I know what you are thinking….don’t you already have one?
Well, I have my American one, but now that I live in Germany, I must get a German one. When you move to the Land of Beer and Pretzels, you have six months to get a German one (in the meantime you can use your American license).
Typical me, I waited until month 5 to get started. Back in the states, you may spend an afternoon waiting at the BMV and then you walk out with a temporary license until your real one arrives in the mail (or like when I first got my license, they printed it out for me right in front of me).
Silly me, this was Germany – it’s a lot more complicated than that.
First you go to the city hall of your town and apply. They will tell you that you need to bring in the following items:
- Passport or Personalausweis (German ID card)
- 1 photo (Lichtbild, 35 x 45 mm, borderless)
- Your valid driver’s license from your home country
- German translation of license (from ADAC, 40 euro fee)*
- Proof of how long you’ve had the license (if not already on the original license)
- Recent vision test (Sehtest) certification (for class A, A1, B, BE, M, L or T license)*
- Proof of completion of a first-aid course (only sometimes offered in English)
- Confirmation of your first registration (Anmeldung) as a resident in Germany (if this was not done in the city where you are applying)
- Fee of 40 euros in cash (if no tests are required)
Oh yeah, I did all these things. I spent an entire Saturday taking First Aid in German, only to find out that I could have taken it in English *shakes head*
Then I had to wait. I knew ahead of time that I would have to take the written test because I have an Indiana License and the Hoosier state has a special contract with Germany that means I only have to take the written test (not the driving). If I had an Illinois License (which I should have gotten because I lived in Chicago for almost three years – but didn’t because I didn’t want my insurance to go up) then I would not have had to do anything except hand in my current license for a new one.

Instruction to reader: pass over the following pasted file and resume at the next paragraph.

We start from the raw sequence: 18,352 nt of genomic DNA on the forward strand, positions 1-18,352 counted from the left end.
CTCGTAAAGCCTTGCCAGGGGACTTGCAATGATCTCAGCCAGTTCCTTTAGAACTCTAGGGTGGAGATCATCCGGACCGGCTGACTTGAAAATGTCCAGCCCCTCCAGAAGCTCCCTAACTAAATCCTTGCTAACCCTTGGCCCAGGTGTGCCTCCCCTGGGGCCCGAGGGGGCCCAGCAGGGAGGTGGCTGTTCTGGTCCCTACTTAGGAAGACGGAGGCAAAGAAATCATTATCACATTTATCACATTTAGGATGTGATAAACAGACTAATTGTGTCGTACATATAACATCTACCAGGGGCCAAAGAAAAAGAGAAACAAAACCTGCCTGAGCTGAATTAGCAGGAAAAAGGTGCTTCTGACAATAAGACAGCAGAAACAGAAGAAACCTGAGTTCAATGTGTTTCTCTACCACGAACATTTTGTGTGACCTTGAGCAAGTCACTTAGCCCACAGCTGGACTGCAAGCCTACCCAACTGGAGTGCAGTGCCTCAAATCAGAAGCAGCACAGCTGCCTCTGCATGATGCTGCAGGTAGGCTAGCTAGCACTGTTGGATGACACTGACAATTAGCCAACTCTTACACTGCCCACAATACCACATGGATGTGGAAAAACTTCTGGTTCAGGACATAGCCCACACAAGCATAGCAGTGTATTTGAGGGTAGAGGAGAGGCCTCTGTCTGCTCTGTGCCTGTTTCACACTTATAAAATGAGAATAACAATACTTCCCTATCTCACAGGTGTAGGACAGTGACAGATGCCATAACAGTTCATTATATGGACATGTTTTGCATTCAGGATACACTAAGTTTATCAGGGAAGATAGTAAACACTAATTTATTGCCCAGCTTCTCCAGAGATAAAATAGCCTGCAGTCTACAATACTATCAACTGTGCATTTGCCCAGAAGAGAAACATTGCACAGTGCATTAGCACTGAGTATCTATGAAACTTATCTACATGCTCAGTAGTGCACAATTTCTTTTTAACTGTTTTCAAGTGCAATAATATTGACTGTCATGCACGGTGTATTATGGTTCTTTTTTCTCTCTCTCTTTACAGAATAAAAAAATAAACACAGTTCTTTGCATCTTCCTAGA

Honestly, there is no difference between the states, except the fact that Chicago houses some of the WORST drivers and yet they don’t have to take a test? Ugh. Oh well.
I was very happy to discover that I could take the test in English. Thank. God.
I failed the first attempt at the written test. There is a wealth of knowledge out there to help these youngins in order to pass the written test. Unfortunately it is all in German. I did not feel like shelling out more money to these people so I was determined to find an alternative.
The day before this first attempt, T found a wonderful site that allows you to sign in with a username and you get three free demo exams before you have to pay (I bypassed this by making a new username every three tests). And it had it in a number of languages!
What site is this?
Now that I had the tools – I studied like crazy every day for the whole week and a half before my retest. I passed!
I am sure you are wondering what kind of questions they ask?
There are 300 possible questions. You are only asked 30 in the test and each one is worth anywhere from 2 to 5 points. You can only miss up to 10 points (unless you miss two 5 point questions) then you fail. When T took it, you could only miss 7. Trust me, it was a lot easier to pass with a 10 point limit.
It took me six months between the day I first walked into city hall to first apply and the day I went to Friedrichshafen to pick up my new license (and also giving them my American one). This means that I spent the last five months driving with an “expired” license. I mean, not really since after six months I don’t unlearn how to drive (quite the opposite) and I had seen plenty of stories of other expats who drove for years with their original licenses. I wasn’t in a rush, but I also knew that I didn’t want NOT have a German License for long in case something happened.
After passing the written exam, I am actually glad I took it. I learned a lot more about the traffic signs and European right of ways. Overall there isn’t much difference between driving in the States versus driving in Germany but it was good to learn the difference. I definitely feel like I better understand it here because of it.
But it also would have been nice not to go through such hell. 😀
Bis naechste Woche!
2 thoughts on “That Time I Finally Got My License”
I’m one of the lucky ones. Wisconsin gets a free pass, so all I had to do was drive to Freudenstadt (although my husband drove, since I’m too damn scared to drive further than the grocery store on German roads), hand in my Wisconsin license, pay the fee, and I had my German license. The cool thing is that shortly before I left Wisconsin I lost my license and had to get a replacement, then found the original, so I gave them the replacement and still have my Wisconsin license.
I like your testing name – “Me Talk Pretty”. David Sedaris? 🙂 I hardly understood those questions!
Congratulations on acquiring your German license!